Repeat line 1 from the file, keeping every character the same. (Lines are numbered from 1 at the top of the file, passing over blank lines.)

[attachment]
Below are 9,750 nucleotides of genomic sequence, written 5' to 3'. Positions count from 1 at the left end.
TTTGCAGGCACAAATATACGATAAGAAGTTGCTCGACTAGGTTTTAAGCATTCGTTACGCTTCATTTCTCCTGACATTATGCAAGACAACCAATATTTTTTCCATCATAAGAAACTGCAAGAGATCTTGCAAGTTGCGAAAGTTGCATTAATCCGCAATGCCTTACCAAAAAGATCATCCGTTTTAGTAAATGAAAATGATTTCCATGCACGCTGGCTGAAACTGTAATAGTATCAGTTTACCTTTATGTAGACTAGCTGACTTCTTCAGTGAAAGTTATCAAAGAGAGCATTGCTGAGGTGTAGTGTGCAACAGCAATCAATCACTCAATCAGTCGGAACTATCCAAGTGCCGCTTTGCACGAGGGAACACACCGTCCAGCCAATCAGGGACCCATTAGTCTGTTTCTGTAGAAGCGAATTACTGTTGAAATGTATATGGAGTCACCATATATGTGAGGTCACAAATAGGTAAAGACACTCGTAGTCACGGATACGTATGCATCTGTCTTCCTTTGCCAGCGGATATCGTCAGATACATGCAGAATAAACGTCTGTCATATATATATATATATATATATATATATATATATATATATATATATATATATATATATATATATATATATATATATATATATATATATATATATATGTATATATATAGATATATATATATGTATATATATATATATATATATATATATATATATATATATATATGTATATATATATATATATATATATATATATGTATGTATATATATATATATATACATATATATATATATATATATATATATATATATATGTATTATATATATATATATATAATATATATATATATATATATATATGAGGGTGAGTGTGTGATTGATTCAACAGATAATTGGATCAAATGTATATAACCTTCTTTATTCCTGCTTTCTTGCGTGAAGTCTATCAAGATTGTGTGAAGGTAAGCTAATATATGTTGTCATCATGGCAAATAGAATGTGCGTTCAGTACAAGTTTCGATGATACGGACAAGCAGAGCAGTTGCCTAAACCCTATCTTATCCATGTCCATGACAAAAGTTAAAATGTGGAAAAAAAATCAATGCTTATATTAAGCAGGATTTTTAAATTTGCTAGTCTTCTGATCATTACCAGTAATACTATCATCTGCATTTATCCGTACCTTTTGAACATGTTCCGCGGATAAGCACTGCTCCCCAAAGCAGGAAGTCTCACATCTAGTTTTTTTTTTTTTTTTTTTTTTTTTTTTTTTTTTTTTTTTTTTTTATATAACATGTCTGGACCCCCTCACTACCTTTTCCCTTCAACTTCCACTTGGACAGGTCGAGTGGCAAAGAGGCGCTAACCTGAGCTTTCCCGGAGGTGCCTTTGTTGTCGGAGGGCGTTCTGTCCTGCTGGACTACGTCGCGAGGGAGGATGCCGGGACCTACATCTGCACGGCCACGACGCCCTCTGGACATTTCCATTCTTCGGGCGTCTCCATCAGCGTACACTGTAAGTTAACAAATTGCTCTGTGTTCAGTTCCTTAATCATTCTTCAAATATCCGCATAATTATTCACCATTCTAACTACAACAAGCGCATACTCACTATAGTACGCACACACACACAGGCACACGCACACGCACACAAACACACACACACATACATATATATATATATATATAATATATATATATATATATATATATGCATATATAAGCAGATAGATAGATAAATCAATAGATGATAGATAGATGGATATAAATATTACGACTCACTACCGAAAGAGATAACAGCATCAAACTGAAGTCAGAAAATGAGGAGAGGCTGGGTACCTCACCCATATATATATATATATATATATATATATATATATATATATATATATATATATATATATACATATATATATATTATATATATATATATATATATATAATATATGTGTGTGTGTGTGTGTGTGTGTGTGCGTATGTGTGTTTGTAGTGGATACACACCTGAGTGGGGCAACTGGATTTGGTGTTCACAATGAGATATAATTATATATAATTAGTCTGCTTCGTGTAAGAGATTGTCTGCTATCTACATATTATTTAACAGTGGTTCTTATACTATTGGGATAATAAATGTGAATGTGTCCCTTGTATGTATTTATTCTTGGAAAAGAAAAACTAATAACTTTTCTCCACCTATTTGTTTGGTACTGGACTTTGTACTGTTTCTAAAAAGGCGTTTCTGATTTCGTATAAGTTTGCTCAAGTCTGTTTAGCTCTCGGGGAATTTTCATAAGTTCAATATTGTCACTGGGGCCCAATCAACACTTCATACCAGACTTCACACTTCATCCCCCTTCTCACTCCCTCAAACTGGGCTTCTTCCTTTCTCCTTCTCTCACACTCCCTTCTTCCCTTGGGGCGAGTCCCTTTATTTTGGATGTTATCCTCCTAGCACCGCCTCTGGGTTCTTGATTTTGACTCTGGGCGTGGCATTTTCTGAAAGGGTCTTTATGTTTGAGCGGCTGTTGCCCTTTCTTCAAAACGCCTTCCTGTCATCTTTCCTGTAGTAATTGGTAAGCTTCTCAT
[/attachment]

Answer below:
Below are 9,750 nucleotides of genomic sequence, written 5' to 3'. Positions count from 1 at the left end.